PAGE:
Inside Politics

FLASHBACK: What's in a name? When it includes "Prime Minister", maybe too much.

NOTE: As Prime Minister Stephen Harper prepares to honour the first recipients of the inaugural Prime Minister's Volunteer Awards, I thought it was worth taking a trip down focus group memory lane. This post was first published on July 26, 2011. 

With the first round of the newly-created Prime Minister's Awards for Volunteerism slated to be handed out later this fall, it's no surprise that the government would want to make sure that the program -- which was announced by the PM in the 2010 Speech from the Throne -- would garner widespread public support.

Given that goal, one can only imagine the awkward silence that greeted this report from Harris Decima, which was brought on board by Human Resources Development Canada last fall to find out how Canadians would respond to the communications materials prepared for the initial call for nominations. 

The firm conducted focus groups in three cities -- Halifax, Montreal and Vancouver -- last November, with 89 participants in total, including both volunteers and non-volunteers, as well as representatives from non-profit and social organizations and "managers or decision-makers in small and medium-sized businesses."

The verdict?

Cautious, if consistent thumbs up for the notion of honouring Canada's volunteers -- but a fairly conclusive thumbs down on the decision to brand the award with the Prime Ministerial moniker:

The majority of participants opposed the reference to "Prime Minister" in the 2011 Prime Minister's Volunteer Awards or the 2011 Prime Minister's Awards for Everyday Heroes. They were uncomfortable with the notion that through the reference to "Prime Minister" there was the possibility that the awards might be perceived to be political in nature. These feelings were mostly expressed in Montreal and Vancouver, and somewhat less in Halifax.

Not-for-profit organizations shared particularly strong feelings about this issue. They were concerned that their chances of being awarded would be related to the importance placed on their area of work by the government of the day.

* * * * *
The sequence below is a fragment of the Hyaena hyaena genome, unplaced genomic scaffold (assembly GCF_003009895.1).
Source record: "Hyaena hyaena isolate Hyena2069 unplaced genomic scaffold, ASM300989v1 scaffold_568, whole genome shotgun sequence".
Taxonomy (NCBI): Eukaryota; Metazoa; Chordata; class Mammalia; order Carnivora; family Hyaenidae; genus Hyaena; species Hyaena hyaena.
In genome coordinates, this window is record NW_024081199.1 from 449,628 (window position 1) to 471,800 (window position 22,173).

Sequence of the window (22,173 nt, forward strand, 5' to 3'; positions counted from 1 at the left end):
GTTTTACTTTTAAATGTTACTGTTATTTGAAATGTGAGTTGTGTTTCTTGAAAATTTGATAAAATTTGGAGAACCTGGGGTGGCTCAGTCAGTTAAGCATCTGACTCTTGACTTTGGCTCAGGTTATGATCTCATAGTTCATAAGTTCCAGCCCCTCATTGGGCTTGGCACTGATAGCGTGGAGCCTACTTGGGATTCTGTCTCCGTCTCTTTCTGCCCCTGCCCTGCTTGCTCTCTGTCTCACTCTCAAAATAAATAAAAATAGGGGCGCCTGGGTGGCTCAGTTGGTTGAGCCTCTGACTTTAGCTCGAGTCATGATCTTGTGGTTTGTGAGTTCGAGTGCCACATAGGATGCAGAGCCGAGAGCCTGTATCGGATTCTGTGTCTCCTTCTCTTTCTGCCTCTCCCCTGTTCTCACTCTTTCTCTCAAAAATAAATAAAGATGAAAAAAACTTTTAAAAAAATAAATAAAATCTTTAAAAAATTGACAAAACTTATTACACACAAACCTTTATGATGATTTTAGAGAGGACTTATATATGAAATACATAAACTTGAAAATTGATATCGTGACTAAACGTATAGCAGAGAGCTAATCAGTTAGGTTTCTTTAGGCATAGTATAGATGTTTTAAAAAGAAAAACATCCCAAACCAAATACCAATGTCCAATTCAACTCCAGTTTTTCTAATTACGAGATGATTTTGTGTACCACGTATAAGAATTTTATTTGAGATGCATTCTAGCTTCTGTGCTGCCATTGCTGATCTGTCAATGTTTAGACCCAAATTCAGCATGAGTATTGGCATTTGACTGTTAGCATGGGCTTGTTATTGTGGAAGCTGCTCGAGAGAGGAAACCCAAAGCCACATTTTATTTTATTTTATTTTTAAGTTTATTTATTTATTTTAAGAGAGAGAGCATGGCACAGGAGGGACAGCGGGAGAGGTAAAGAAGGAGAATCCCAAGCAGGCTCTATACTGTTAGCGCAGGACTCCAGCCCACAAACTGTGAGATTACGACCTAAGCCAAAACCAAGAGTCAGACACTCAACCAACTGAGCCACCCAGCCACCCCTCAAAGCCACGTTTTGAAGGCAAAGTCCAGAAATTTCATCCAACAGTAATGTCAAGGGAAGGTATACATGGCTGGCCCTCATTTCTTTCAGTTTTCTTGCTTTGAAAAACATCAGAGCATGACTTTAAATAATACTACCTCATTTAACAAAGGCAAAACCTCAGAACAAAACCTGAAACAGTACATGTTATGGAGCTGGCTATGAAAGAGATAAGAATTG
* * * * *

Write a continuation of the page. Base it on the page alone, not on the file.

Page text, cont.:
Only a handful of participants thought that the term "Prime Minister" conveyed a sense of prestige to the award. Among these participants, it was viewed positively.

A few participants in every group suggested replacing the "Prime Minister's Awards" with the "Government of Canada's Awards" or "Canada's Awards". However, participants did not oppose the idea of the Prime Minister presenting the awards.

As for the awards themselves, while the general reaction to the initiative was "very positive," the response to the specifics -- particularly the categories and eligibilities -- was slightly more cautious:

The names of the award categories were perceived as ambiguous, specifically when it comes to who these awards are for. Most participants had difficulty thinking of who would be included in each category (including people they know). Specifically, the award categories were not seen as relevant to the concept of awarding everyday volunteers.

When thinking of Community Leaders, participants typically cited leaders of large not-for-profit organizations, celebrity endorsers or mayors (e.g. Dr. Julien, John Furlong). As for Social Innovators, participants had difficulty either understanding the term or thinking of specific examples. Some mentioned a social innovator could be an individual or organization that has come up with a new and innovative way to help the community.

According to participants, Business Leaders can be involved in their community and make a difference in many ways but there is often some incentive for them (promotion, marketing, sales etc.). They don't tend to view Business Leaders as true volunteers or everyday volunteers.

Participants often recommended removing the award categories and providing detailed information on the website instead to avoid confusion.

The two national awards raised comments about the fact that 35 to 54 year olds were left out of the possibility of winning such an honour. Further, very few knew who Thérèse Casgrain was or why there is an award in her name. For them, it begged more questions than providing information.

Finally, participants wondered whether the entire country would be covered in the five regions represented.

A quick scan of the final eligibility requirements reveals that the anonymous participants' collective advice on the two national awards was eventually heeded by the powers that be at PMO - neither the Lifelong Achievement or Emerging Leader Awards are restricted by age, but simply require that nominees have more than twenty, or fewer than three years volunteer experience. 

Despite the confusion expressed in the focus groups, however, the subcategory designations remain unchanged -- as, of course, does the presence of the prime ministerial title in the name of the program itself. 

Comments are closed.